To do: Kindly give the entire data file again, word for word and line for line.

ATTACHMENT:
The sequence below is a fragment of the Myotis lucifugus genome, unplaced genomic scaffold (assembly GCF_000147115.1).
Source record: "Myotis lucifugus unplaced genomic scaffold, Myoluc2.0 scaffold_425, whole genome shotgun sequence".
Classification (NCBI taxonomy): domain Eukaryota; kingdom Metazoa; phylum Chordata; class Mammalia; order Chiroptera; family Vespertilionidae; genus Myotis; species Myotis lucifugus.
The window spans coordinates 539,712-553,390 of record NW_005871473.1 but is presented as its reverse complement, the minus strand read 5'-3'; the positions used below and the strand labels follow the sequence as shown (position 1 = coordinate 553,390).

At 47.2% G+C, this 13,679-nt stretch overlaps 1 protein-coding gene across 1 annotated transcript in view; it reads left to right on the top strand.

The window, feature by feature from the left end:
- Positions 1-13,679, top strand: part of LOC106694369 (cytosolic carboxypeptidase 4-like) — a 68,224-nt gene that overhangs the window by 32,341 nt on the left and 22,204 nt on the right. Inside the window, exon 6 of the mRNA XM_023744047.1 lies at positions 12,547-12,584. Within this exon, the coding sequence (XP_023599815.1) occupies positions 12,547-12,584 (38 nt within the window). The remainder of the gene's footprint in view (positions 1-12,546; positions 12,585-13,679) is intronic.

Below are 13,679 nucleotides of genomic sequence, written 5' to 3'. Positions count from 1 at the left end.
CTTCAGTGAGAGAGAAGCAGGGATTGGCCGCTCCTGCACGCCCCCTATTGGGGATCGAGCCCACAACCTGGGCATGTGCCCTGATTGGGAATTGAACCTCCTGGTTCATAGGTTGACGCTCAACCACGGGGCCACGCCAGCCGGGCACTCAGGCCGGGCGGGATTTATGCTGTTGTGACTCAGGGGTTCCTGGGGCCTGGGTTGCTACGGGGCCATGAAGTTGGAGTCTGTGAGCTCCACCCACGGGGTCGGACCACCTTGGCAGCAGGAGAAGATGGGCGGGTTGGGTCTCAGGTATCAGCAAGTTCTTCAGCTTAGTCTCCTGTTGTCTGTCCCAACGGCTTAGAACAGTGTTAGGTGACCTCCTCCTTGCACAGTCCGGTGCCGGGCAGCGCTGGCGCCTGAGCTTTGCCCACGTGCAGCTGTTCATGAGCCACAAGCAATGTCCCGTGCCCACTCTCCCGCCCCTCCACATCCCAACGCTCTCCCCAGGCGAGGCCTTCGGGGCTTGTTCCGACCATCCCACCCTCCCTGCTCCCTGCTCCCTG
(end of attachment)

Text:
The sequence below is a fragment of the Myotis lucifugus genome, unplaced genomic scaffold (assembly GCF_000147115.1).
Source record: "Myotis lucifugus unplaced genomic scaffold, Myoluc2.0 scaffold_425, whole genome shotgun sequence".
Classification (NCBI taxonomy): domain Eukaryota; kingdom Metazoa; phylum Chordata; class Mammalia; order Chiroptera; family Vespertilionidae; genus Myotis; species Myotis lucifugus.
The window spans coordinates 539,712-553,390 of record NW_005871473.1 but is presented as its reverse complement, the minus strand read 5'-3'; the positions used below and the strand labels follow the sequence as shown (position 1 = coordinate 553,390).

At 47.2% G+C, this 13,679-nt stretch overlaps 1 protein-coding gene across 1 annotated transcript in view; it reads left to right on the top strand.

The window, feature by feature from the left end:
- Positions 1-13,679, top strand: part of LOC106694369 (cytosolic carboxypeptidase 4-like) — a 68,224-nt gene that overhangs the window by 32,341 nt on the left and 22,204 nt on the right. Inside the window, exon 6 of the mRNA XM_023744047.1 lies at positions 12,547-12,584. Within this exon, the coding sequence (XP_023599815.1) occupies positions 12,547-12,584 (38 nt within the window). The remainder of the gene's footprint in view (positions 1-12,546; positions 12,585-13,679) is intronic.

Below are 13,679 nucleotides of genomic sequence, written 5' to 3'. Positions count from 1 at the left end.
CTTCAGTGAGAGAGAAGCAGGGATTGGCCGCTCCTGCACGCCCCCTATTGGGGATCGAGCCCACAACCTGGGCATGTGCCCTGATTGGGAATTGAACCTCCTGGTTCATAGGTTGACGCTCAACCACGGGGCCACGCCAGCCGGGCACTCAGGCCGGGCGGGATTTATGCTGTTGTGACTCAGGGGTTCCTGGGGCCTGGGTTGCTACGGGGCCATGAAGTTGGAGTCTGTGAGCTCCACCCACGGGGTCGGACCACCTTGGCAGCAGGAGAAGATGGGCGGGTTGGGTCTCAGGTATCAGCAAGTTCTTCAGCTTAGTCTCCTGTTGTCTGTCCCAACGGCTTAGAACAGTGTTAGGTGACCTCCTCCTTGCACAGTCCGGTGCCGGGCAGCGCTGGCGCCTGAGCTTTGCCCACGTGCAGCTGTTCATGAGCCACAAGCAATGTCCCGTGCCCACTCTCCCGCCCCTCCACATCCCAACGCTCTCCCCAGGCGAGGCCTTCGGGGCTTGTTCCGACCATCCCACCCTCCCTGCTCCCTGCTCCCTG